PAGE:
CHICAGO: An American TV actor was criminally charged Thursday for allegedly masterminding an elaborate “publicity stunt” that sought to exploit the “pain and anger of racism” with a staged assault on the streets of Chicago.

It was the latest twist in a weeks-long saga that has seen 36-year-old Jussie Smollett, the African-American actor who stars on Fox music industry drama “Empire,” go from victim to suspect after he reported an assault late last month.

An incredulous Chicago police chief accused Smollett of first sending himself a fake threatening letter and then staging an attack to tap into Americans’ anxieties over political and racial divisions, because he was allegedly “dissatisfied with his salary.”

In a sign of the national attention the case has drawn, President Donald Trump weighed in Thursday, taking issue with the fact Smollett claimed his assailants invoked the president’s “Make America Great Again” slogan along with racist slurs during the purported attack.

“‘Empire’ actor Jussie Smollett took advantage of the pain and anger of racism to promote his career,” Chicago Police Superintendent Eddie Johnson told an emotionally-charged news conference — during which he lashed out angrily at the actor for sullying the city’s image.

“Smollett paid $3,500 to stage this attack and drag Chicago’s reputation through the mud in the process,” he said. “This publicity stunt was a scar that Chicago didn’t earn and certainly didn’t deserve.”

Smollett turned himself in early Thursday morning, was arrested and charged with a felony count of disorderly conduct for filing a false police report, and was granted $100,000 bond.

He was freed from jail late in the afternoon, and said nothing to the throng of media. If convicted, he faces up to three years in prison.

His legal team pushed back hard later Thursday, claiming the police press conference had been prejudicial and “the presumption of innocence, a bedrock in the search for justice, was trampled upon.”

“Today we witnessed an organized law enforcement spectacle that has no place in the American legal system,” attorney Jack Prior told AFP in a statement.

“Mr. Smollett is a young man of impeccable character and integrity who fiercely and solemnly maintains his innocence and feels betrayed by a system that apparently wants to skip due process and proceed directly to sentencing.”

Smollett had claimed that two masked men beat him late at night in downtown Chicago, poured bleach on him and tied a rope around his neck — but police grew suspicious of his account after they failed to corroborate it.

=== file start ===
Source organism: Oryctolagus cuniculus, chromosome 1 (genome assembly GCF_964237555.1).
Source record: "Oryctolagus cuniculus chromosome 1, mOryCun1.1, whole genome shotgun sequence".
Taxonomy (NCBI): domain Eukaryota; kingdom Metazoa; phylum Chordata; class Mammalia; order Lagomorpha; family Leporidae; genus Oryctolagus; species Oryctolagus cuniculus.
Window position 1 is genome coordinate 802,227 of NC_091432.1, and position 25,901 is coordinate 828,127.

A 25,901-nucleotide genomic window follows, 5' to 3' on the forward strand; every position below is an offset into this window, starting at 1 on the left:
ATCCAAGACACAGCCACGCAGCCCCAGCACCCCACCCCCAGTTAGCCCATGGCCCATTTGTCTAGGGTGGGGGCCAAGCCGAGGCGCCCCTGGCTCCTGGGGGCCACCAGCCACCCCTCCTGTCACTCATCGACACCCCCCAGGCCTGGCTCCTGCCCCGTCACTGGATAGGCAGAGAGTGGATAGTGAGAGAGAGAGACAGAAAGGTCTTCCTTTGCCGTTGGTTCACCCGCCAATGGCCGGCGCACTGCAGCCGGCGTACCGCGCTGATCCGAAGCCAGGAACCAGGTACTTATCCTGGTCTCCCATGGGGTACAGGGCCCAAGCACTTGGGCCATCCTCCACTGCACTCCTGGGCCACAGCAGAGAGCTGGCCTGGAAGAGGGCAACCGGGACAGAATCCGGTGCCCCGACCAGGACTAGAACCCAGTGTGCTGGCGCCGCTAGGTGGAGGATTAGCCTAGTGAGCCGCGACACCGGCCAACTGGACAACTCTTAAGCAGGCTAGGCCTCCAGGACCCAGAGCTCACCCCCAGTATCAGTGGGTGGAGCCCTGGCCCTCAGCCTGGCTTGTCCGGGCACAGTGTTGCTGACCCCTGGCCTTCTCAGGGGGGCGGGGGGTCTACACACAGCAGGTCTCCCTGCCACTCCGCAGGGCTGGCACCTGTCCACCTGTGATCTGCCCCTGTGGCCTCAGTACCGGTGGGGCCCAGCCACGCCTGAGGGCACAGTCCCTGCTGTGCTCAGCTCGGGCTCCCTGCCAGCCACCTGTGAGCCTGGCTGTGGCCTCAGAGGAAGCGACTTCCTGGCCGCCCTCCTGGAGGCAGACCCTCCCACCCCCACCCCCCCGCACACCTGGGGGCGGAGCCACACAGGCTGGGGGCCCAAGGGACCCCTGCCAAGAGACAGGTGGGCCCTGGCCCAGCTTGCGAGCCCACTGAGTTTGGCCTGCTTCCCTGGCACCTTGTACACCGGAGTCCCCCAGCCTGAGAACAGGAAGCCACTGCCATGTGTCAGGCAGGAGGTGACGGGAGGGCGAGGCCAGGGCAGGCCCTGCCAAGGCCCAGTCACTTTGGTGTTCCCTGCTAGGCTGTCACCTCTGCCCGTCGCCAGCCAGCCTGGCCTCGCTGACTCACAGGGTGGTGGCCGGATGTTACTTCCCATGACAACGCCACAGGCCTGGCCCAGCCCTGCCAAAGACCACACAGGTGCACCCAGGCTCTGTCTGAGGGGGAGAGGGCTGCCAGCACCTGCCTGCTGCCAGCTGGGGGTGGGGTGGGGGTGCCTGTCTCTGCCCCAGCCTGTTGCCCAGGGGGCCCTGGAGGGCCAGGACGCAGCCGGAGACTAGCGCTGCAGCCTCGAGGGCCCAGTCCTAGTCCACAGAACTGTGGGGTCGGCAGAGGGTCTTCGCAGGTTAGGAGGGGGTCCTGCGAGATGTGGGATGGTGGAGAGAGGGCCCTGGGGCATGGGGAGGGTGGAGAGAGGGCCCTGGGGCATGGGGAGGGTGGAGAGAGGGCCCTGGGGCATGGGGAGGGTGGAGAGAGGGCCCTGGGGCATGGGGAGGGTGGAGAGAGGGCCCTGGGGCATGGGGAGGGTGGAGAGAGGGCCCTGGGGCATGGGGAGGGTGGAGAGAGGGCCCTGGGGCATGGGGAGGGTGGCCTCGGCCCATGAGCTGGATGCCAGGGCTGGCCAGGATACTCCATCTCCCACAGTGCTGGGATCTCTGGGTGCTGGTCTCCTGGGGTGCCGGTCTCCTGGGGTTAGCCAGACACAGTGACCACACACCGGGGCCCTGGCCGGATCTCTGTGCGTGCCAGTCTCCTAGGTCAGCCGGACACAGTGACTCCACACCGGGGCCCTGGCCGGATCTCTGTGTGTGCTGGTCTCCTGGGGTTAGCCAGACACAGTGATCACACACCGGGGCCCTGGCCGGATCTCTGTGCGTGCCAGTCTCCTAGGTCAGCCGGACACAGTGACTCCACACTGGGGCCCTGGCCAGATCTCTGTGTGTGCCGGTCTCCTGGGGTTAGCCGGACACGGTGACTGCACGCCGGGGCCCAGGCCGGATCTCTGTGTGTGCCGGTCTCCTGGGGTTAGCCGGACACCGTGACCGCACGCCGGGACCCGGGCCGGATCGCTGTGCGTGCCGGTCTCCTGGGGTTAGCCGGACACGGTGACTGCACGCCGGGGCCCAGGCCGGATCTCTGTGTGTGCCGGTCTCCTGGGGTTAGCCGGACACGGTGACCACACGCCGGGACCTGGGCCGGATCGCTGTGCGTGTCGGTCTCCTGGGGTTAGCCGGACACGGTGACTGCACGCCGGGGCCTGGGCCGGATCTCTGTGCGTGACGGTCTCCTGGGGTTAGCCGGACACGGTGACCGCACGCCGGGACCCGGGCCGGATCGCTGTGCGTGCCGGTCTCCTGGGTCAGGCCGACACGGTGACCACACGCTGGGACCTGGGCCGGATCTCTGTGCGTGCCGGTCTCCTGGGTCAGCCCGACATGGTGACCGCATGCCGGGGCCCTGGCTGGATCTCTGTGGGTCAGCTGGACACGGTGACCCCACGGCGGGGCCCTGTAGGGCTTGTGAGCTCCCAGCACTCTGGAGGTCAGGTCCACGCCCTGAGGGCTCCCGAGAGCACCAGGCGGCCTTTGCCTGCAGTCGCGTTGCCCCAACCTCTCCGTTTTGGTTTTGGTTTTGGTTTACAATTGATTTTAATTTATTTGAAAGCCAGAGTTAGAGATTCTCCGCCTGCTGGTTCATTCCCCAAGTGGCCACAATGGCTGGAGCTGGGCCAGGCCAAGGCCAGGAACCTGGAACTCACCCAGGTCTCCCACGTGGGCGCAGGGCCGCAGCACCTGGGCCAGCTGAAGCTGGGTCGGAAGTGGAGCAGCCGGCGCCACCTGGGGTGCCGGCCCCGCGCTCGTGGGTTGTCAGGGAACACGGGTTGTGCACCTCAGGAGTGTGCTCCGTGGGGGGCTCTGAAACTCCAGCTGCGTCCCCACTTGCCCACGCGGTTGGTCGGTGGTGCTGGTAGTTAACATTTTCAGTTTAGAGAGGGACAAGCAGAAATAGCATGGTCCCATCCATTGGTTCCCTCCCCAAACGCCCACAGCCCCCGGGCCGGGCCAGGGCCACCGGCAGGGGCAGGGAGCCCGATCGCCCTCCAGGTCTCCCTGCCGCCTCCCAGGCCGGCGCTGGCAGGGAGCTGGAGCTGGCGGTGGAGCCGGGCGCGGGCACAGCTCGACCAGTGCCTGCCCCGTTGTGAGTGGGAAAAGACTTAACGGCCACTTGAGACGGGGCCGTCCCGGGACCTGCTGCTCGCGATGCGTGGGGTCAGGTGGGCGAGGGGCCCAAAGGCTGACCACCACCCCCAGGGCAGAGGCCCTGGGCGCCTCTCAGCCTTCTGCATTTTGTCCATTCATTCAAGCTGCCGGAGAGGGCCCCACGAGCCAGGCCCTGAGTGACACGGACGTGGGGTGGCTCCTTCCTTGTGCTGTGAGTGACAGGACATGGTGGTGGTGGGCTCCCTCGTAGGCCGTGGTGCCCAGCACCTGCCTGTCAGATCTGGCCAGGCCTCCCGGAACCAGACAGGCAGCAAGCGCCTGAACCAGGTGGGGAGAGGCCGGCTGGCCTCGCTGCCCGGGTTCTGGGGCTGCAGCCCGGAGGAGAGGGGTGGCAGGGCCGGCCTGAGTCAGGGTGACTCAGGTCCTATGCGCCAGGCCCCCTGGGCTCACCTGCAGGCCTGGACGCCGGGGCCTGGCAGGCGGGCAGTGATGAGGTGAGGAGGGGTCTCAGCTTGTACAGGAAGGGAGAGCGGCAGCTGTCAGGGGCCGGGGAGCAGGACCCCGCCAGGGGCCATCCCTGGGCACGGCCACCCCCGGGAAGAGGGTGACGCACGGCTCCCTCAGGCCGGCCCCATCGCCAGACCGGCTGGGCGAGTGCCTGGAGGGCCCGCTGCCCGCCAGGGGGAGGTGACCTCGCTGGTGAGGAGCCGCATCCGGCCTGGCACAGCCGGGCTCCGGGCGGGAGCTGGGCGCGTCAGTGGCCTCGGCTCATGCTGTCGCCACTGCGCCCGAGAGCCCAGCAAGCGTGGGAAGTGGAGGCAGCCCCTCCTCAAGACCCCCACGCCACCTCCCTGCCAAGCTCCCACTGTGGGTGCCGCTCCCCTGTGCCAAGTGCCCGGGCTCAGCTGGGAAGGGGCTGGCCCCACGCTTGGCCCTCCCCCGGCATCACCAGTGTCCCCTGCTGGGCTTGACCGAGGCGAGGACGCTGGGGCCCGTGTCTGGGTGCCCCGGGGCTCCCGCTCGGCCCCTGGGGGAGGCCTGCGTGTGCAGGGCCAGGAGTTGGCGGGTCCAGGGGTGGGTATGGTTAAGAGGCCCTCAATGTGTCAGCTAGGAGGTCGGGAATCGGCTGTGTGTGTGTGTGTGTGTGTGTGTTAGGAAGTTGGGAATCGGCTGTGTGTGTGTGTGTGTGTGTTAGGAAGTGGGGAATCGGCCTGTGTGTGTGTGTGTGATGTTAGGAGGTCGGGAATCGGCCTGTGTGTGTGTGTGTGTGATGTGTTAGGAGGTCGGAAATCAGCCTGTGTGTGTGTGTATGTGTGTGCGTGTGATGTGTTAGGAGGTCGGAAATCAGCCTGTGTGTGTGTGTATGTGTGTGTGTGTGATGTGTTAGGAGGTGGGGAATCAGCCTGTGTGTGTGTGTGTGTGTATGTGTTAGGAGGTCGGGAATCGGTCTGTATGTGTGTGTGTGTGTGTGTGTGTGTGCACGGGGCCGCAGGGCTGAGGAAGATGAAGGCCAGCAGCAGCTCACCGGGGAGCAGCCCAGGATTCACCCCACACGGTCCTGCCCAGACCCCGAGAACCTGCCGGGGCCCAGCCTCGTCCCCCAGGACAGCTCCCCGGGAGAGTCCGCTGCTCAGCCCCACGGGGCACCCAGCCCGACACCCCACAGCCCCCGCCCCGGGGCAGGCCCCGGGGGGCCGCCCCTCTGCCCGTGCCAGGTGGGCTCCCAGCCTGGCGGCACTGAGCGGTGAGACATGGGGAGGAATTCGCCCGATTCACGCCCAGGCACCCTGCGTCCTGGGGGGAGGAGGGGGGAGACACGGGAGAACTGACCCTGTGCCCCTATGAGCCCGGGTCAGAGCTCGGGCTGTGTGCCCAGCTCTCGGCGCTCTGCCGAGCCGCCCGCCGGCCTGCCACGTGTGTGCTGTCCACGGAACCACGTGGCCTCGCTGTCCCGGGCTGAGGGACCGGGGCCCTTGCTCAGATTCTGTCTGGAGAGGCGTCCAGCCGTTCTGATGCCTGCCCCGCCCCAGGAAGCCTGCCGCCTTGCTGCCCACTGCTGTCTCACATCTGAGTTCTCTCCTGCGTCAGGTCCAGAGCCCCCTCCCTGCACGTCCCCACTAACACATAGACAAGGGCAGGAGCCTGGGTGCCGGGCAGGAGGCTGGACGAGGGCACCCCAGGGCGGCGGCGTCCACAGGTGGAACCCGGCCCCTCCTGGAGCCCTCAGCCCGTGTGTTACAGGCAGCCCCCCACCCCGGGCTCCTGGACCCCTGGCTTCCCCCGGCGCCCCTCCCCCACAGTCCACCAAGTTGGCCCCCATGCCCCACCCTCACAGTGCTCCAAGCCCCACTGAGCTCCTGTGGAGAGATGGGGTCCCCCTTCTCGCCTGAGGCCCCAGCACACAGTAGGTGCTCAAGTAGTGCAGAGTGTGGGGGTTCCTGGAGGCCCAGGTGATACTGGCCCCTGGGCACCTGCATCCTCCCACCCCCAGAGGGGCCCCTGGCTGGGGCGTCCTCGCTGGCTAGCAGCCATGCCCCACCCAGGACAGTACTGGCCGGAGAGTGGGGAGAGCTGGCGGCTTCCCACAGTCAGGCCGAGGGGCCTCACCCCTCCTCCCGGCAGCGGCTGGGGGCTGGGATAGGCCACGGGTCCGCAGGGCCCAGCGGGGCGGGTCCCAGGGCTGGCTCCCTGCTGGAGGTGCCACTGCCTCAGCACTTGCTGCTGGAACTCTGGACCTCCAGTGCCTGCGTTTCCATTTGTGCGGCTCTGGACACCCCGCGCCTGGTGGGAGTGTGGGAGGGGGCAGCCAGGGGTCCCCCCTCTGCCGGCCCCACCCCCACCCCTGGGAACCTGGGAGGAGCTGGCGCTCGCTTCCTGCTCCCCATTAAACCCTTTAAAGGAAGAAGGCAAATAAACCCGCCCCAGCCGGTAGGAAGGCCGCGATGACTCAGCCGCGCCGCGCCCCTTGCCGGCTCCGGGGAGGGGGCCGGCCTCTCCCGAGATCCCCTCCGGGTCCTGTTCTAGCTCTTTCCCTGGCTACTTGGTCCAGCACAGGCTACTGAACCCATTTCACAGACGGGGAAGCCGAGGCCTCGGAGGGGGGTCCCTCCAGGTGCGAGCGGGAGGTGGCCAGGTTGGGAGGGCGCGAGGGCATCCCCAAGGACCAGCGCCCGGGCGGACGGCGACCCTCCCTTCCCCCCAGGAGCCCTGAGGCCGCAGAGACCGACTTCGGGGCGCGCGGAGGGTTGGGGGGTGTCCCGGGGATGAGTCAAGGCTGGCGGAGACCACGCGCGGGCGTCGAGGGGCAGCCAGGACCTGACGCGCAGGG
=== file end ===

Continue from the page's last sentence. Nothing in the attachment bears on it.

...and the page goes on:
Trump took aim at the actor for having tarnished his supporters, tweeting: “what about MAGA and the tens of millions of people you insulted with your racist and dangerous comments!?“

Meanwhile, Fox Entertainment and 20th Century Fox Television, which produce “Empire” and had stood by the actor, said “we understand the seriousness of this matter” and “are considering our options.”

Authorities said the two men who staged the attack with Smollett were brothers Ola and Abel Osundairo, who have both previously worked on “Empire,” and were acquaintances of the actor — while one provided him with drugs.

The brothers have cooperated with police since their arrest late last week and have not been charged with a crime.

Smollett allegedly first concocted a false threatening letter he had sent to himself — which is under a separate FBI investigation — and when that did not get enough attention, paid the brothers to have the assault staged.

Prosecutor Risa Lanier detailed an elaborate plot that Smollett allegedly orchestrated with exacting detail — telling the brothers when and how to attack him, including pointing out a street camera he assumed would capture the event, but was in fact pointing in a different direction.

The allegations were backed by a mountain of evidence, including a cashed check that Smollett wrote to pay for the stunt, authorities said.

Initial news of Smollett’s claims led to widespread condemnation and shock, and an outpouring of support from celebrities and politicians alike, including Democratic 2020 presidential candidates Cory Booker and Kamala Harris who denounced “an attempted modern day lynching.”

Trump initially described the alleged attack as “horrible.”

Since then, Smollett’s story has become a cautionary tale in an era where incomplete information is quickly spread via social media.

Opinion writers have complained about a rush to judgment, and politicians, celebrities and nonprofit groups have felt pressure to explain their initial reactions.

The president of the LGBT advocacy group Human Rights Campaign said the Smollett news was “both devastating and frustrating.”

“I want to ask everyone feeling angry, hurt and disappointed to channel that into productive activism — because there are thousands targeted by hate violence each year who need our help,” Chad Griffin tweeted.